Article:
The Patriot boasted a nicely naturalistic palette that came through wonderfully on this DVD. I especially cared for the colors seen in the various uniforms; we witness some excellent blues and reds in the clothes, and the green tones of the many outdoor settings also looked lovely. Black levels seemed terrifically deep and rich, and contrast was fine. Shadow detail also appeared clear and clean, with no concerns related to excessive opacity. The movie used some exquisitely warm and dappled sunlight to create solid lighting effects, and the DVD shows them well. All in all, the image seemed fantastic.

Even better was the Dolby Digital 5.1 soundtrack of The Patriot. Prior Emmerich/Devlin films offered killer mixes, and though it's not quite as flashy as Independence Day or Godzilla, The Patriot also delivered excellent quality. The soundfield seemed extremely expansive and engaging throughout virtually the whole film, with audio placed precisely in the environment. All five channels appeared extremely active, and they also blended together smoothly and cleanly; sounds moved between speakers naturally and the entire package created a very strong soundstage.

Not surprisingly, the battle sequences stood out as the best. These provided the broadest environment and the most distinctive uses of sound. Gunfire flied around me and I felt totally involved in the war right down to the accentuated drumbeats. The track also maintained nicely effective ambiance during quieter moments, and the entire package seemed very engaging.

Audio quality also appeared excellent. Although much of the speech must have been dubbed, I never felt it sounded awkward or artificial. Dialogue came across as distinct and natural, with no problems related to intelligibility. Music sounded clear and smooth; John Williams' score was bright and bold, and I especially loved the warm but crisp tones accorded the snare drums during battles.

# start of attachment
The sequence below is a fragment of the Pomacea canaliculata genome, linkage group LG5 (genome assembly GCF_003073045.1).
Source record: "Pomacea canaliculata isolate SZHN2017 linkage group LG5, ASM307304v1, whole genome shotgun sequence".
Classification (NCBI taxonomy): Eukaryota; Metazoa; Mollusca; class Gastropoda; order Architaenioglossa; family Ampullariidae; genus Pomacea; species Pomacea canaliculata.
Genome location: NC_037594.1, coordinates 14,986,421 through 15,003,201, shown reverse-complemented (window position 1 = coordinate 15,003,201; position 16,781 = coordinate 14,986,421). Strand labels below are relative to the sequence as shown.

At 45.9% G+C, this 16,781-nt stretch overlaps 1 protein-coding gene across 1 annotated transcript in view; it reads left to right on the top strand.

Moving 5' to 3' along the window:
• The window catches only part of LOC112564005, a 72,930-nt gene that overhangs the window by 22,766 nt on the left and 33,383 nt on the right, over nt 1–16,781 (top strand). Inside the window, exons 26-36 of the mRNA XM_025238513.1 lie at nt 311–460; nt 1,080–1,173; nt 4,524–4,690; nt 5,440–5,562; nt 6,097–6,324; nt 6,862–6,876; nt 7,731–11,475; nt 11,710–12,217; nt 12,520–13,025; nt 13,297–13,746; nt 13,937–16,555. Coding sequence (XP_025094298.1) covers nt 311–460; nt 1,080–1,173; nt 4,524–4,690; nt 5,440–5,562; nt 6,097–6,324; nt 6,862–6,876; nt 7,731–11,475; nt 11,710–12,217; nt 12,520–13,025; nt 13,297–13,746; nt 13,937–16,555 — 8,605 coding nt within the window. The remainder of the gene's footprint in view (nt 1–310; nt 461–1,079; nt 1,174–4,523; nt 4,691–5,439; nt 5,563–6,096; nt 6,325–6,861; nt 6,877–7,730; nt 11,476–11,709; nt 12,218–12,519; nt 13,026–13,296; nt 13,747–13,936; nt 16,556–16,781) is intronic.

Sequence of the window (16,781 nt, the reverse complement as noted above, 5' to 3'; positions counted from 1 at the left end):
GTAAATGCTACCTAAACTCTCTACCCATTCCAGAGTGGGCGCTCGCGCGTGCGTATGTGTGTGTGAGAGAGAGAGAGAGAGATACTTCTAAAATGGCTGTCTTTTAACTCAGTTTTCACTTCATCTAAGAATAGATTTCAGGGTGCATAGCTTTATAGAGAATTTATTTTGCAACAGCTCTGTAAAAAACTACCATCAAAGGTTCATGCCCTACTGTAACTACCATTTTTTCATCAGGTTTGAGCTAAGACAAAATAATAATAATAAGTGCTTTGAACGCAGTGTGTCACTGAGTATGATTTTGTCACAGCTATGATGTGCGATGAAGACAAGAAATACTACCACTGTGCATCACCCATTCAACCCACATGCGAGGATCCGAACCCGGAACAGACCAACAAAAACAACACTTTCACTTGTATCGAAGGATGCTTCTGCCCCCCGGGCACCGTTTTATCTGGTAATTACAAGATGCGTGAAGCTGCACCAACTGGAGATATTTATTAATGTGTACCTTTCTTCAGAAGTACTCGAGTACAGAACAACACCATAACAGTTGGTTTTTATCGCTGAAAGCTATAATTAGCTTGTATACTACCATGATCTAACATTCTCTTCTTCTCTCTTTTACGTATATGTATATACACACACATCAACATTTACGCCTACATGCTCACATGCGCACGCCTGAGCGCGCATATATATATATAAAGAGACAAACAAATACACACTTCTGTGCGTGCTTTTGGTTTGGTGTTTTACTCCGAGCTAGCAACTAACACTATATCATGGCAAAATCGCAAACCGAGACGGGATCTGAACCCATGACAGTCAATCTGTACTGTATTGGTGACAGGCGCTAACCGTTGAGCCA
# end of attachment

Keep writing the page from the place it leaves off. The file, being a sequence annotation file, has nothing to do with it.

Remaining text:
Of course, those segments sounded the best. The mix provided extremely clean and accurate effects that packed a solid punch. Though the track became filled with the sounds of warfare, these elements never displayed any hints of distortion or shrillness. They seemed clear and detailed and presented some deep bass as well; the low end on this DVD could be quite rich. Ultimately, The Patriot offered a tremendously fine auditory experience.

The Patriot includes a smattering of supplemental features, starting with a running audio commentary from director Emmerich and producer Devlin. Their prior track for Independence Day is often regarded as one of the worst commentaries ever regarded; critics slammed the pair for the many dead spots during the track and also because their statements were rather unengaging even when they did speak. Personally, I thought it was a listenable commentary, but I understood the points made by those who felt otherwise.

Unfortunately, this ended up as one of those "be careful what you wish for - you just might get it" situations, as Emmerich and Devlin prove much more talkative during the commentary for The Patriot. On the positive side, Devlin often seemed fairly intelligent and thoughtful. Much of the time he justifies the historical alterations and liberties they took and lets us know some basics of the actual situations; these snippets were fairly helpful. However, I enjoyed it less when he essentially just described the on-screen action and tried to embellish these accounts with some interpretation; since The Patriot isn't exactly a "deep" film, these discussions were largely unnecessary.